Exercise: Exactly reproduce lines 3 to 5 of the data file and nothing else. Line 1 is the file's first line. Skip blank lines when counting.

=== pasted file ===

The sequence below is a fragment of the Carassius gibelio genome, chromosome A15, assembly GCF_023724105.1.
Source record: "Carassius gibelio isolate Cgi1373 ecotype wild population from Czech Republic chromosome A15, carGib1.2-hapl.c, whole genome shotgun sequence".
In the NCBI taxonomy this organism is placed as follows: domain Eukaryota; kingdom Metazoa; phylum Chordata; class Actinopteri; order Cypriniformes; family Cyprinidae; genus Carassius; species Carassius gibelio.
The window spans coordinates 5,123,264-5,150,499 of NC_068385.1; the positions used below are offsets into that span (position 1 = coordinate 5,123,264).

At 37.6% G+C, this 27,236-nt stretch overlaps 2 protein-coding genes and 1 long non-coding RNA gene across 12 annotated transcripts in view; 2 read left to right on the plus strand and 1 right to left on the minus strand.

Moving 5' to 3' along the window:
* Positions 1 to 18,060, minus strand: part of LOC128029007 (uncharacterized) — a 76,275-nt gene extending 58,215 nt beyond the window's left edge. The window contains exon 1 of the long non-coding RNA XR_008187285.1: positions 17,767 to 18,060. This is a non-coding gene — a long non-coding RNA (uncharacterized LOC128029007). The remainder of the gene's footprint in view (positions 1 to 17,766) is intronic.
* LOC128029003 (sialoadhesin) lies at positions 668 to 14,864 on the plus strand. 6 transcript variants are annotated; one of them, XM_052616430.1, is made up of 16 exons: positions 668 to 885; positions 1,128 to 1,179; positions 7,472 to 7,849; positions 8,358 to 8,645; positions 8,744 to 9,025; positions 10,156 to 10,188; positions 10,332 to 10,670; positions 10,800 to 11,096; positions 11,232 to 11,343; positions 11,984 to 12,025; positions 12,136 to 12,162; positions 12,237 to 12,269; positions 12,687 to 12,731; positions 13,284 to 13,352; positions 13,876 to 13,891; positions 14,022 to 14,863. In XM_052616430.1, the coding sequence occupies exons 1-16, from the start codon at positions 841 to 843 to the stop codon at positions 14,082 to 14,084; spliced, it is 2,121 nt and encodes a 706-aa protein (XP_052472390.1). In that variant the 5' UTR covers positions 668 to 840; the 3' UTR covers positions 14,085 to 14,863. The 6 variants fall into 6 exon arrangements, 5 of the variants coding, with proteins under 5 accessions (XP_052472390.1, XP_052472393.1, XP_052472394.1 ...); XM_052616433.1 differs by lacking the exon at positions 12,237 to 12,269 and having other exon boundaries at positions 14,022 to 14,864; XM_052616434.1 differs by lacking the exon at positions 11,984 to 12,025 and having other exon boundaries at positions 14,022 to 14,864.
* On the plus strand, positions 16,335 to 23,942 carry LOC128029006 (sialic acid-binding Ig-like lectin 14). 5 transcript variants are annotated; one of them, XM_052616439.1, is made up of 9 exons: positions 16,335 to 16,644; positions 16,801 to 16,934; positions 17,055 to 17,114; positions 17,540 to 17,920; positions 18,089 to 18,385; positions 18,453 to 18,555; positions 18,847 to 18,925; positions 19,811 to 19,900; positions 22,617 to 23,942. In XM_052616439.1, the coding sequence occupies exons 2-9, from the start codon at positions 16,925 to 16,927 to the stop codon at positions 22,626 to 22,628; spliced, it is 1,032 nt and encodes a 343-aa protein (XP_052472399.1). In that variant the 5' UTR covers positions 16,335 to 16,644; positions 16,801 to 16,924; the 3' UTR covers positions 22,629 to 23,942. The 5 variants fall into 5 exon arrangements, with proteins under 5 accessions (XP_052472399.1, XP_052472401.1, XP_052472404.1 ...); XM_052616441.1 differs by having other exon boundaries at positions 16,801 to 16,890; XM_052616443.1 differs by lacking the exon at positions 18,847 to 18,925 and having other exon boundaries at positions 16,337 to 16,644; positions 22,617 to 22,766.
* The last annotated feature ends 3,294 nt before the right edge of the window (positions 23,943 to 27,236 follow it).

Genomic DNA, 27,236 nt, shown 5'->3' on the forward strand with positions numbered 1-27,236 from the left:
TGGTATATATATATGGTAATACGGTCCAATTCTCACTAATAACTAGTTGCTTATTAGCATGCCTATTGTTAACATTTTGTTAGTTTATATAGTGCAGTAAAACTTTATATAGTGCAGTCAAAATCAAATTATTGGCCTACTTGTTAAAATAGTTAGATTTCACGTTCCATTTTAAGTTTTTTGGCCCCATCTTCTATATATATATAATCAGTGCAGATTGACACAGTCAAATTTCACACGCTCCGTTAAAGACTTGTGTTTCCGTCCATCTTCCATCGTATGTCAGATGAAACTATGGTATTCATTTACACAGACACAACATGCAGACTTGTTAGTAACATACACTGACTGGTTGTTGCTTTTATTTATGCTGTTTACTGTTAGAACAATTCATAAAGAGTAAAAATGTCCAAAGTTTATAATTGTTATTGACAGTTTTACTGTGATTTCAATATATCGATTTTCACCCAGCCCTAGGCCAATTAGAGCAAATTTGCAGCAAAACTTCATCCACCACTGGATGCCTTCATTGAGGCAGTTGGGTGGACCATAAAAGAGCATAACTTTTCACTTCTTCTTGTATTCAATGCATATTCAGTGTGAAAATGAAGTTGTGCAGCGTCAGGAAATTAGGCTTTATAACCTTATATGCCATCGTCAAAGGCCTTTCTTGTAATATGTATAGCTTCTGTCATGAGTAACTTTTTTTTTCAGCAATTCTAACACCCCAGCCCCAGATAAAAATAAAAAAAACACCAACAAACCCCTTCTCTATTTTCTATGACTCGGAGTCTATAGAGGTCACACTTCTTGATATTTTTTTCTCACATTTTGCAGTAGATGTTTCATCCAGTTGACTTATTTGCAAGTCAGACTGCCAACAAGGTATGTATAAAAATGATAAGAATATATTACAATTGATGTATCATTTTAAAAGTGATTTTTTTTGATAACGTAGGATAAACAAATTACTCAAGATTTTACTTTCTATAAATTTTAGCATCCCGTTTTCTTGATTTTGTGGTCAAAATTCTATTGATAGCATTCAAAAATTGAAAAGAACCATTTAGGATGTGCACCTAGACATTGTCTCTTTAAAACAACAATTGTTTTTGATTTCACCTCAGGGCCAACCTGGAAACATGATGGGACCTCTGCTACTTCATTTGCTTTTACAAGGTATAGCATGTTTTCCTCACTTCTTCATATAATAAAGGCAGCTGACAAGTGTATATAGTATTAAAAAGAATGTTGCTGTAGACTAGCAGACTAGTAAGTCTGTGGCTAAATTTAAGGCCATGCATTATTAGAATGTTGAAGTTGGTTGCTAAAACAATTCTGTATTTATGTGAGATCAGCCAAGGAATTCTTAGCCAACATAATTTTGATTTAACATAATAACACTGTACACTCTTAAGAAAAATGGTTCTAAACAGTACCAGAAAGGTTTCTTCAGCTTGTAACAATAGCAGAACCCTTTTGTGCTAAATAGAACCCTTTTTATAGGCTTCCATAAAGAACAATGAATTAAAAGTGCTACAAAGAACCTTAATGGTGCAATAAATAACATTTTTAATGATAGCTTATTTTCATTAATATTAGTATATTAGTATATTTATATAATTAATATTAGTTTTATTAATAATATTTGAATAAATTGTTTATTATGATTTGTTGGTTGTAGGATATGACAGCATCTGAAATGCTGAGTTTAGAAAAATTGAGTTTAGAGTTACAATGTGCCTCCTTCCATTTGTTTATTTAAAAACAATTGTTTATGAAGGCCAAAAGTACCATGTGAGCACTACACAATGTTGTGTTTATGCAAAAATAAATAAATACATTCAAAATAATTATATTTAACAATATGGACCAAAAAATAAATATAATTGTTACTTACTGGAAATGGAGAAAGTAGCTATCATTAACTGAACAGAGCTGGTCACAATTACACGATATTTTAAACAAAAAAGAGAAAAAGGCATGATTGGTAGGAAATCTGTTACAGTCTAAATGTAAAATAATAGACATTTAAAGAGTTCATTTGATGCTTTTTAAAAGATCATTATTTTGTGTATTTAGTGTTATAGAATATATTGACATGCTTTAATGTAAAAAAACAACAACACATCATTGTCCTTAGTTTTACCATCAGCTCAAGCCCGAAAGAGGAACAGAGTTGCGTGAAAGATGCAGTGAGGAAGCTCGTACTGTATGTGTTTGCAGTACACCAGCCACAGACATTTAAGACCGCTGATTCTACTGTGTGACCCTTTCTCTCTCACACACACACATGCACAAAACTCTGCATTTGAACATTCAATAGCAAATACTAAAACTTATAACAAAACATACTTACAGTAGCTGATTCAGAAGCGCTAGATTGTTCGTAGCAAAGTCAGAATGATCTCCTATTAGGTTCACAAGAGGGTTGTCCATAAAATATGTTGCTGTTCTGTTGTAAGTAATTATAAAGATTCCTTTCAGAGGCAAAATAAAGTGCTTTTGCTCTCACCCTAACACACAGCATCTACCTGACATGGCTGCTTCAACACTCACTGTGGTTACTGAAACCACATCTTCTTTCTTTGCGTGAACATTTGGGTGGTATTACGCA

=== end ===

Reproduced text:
In the NCBI taxonomy this organism is placed as follows: domain Eukaryota; kingdom Metazoa; phylum Chordata; class Actinopteri; order Cypriniformes; family Cyprinidae; genus Carassius; species Carassius gibelio.
The window spans coordinates 5,123,264-5,150,499 of NC_068385.1; the positions used below are offsets into that span (position 1 = coordinate 5,123,264).

At 37.6% G+C, this 27,236-nt stretch overlaps 2 protein-coding genes and 1 long non-coding RNA gene across 12 annotated transcripts in view; 2 read left to right on the plus strand and 1 right to left on the minus strand.